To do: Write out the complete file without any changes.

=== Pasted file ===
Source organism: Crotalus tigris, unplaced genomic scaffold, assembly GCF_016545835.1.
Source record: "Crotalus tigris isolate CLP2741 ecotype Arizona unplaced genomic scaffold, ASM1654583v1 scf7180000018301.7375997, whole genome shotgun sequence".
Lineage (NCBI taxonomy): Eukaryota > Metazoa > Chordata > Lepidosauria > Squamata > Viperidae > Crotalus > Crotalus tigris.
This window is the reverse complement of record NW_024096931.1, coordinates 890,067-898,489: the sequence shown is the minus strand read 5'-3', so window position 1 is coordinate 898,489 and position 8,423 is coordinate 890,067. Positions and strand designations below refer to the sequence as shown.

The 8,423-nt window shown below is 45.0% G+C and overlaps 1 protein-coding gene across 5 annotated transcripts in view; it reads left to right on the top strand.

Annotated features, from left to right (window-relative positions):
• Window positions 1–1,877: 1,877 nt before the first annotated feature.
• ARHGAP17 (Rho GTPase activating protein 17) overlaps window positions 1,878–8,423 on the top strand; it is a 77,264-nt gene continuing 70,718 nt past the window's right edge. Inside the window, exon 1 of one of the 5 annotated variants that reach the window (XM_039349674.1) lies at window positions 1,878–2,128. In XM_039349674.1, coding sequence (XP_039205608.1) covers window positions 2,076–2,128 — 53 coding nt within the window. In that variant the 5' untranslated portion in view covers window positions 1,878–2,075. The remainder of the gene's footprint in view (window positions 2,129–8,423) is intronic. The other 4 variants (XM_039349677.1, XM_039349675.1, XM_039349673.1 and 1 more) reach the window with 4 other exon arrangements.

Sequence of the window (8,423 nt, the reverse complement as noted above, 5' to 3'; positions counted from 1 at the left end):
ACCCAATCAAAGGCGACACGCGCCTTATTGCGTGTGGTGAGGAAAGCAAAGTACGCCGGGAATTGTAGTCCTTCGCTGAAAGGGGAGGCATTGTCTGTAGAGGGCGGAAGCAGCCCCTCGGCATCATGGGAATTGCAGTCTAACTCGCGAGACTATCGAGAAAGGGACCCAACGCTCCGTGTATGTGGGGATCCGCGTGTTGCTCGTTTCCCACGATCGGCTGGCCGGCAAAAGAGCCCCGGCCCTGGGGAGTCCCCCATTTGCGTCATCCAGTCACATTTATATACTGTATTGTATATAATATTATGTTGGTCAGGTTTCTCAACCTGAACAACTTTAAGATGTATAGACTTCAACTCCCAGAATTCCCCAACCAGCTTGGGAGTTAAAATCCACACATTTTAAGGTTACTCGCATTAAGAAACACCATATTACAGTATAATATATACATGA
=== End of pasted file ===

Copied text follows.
Source organism: Crotalus tigris, unplaced genomic scaffold, assembly GCF_016545835.1.
Source record: "Crotalus tigris isolate CLP2741 ecotype Arizona unplaced genomic scaffold, ASM1654583v1 scf7180000018301.7375997, whole genome shotgun sequence".
Lineage (NCBI taxonomy): Eukaryota > Metazoa > Chordata > Lepidosauria > Squamata > Viperidae > Crotalus > Crotalus tigris.
This window is the reverse complement of record NW_024096931.1, coordinates 890,067-898,489: the sequence shown is the minus strand read 5'-3', so window position 1 is coordinate 898,489 and position 8,423 is coordinate 890,067. Positions and strand designations below refer to the sequence as shown.

The 8,423-nt window shown below is 45.0% G+C and overlaps 1 protein-coding gene across 5 annotated transcripts in view; it reads left to right on the top strand.

Annotated features, from left to right (window-relative positions):
• Window positions 1–1,877: 1,877 nt before the first annotated feature.
• ARHGAP17 (Rho GTPase activating protein 17) overlaps window positions 1,878–8,423 on the top strand; it is a 77,264-nt gene continuing 70,718 nt past the window's right edge. Inside the window, exon 1 of one of the 5 annotated variants that reach the window (XM_039349674.1) lies at window positions 1,878–2,128. In XM_039349674.1, coding sequence (XP_039205608.1) covers window positions 2,076–2,128 — 53 coding nt within the window. In that variant the 5' untranslated portion in view covers window positions 1,878–2,075. The remainder of the gene's footprint in view (window positions 2,129–8,423) is intronic. The other 4 variants (XM_039349677.1, XM_039349675.1, XM_039349673.1 and 1 more) reach the window with 4 other exon arrangements.

Sequence of the window (8,423 nt, the reverse complement as noted above, 5' to 3'; positions counted from 1 at the left end):
ACCCAATCAAAGGCGACACGCGCCTTATTGCGTGTGGTGAGGAAAGCAAAGTACGCCGGGAATTGTAGTCCTTCGCTGAAAGGGGAGGCATTGTCTGTAGAGGGCGGAAGCAGCCCCTCGGCATCATGGGAATTGCAGTCTAACTCGCGAGACTATCGAGAAAGGGACCCAACGCTCCGTGTATGTGGGGATCCGCGTGTTGCTCGTTTCCCACGATCGGCTGGCCGGCAAAAGAGCCCCGGCCCTGGGGAGTCCCCCATTTGCGTCATCCAGTCACATTTATATACTGTATTGTATATAATATTATGTTGGTCAGGTTTCTCAACCTGAACAACTTTAAGATGTATAGACTTCAACTCCCAGAATTCCCCAACCAGCTTGGGAGTTAAAATCCACACATTTTAAGGTTACTCGCATTAAGAAACACCATATTACAGTATAATATATACATGA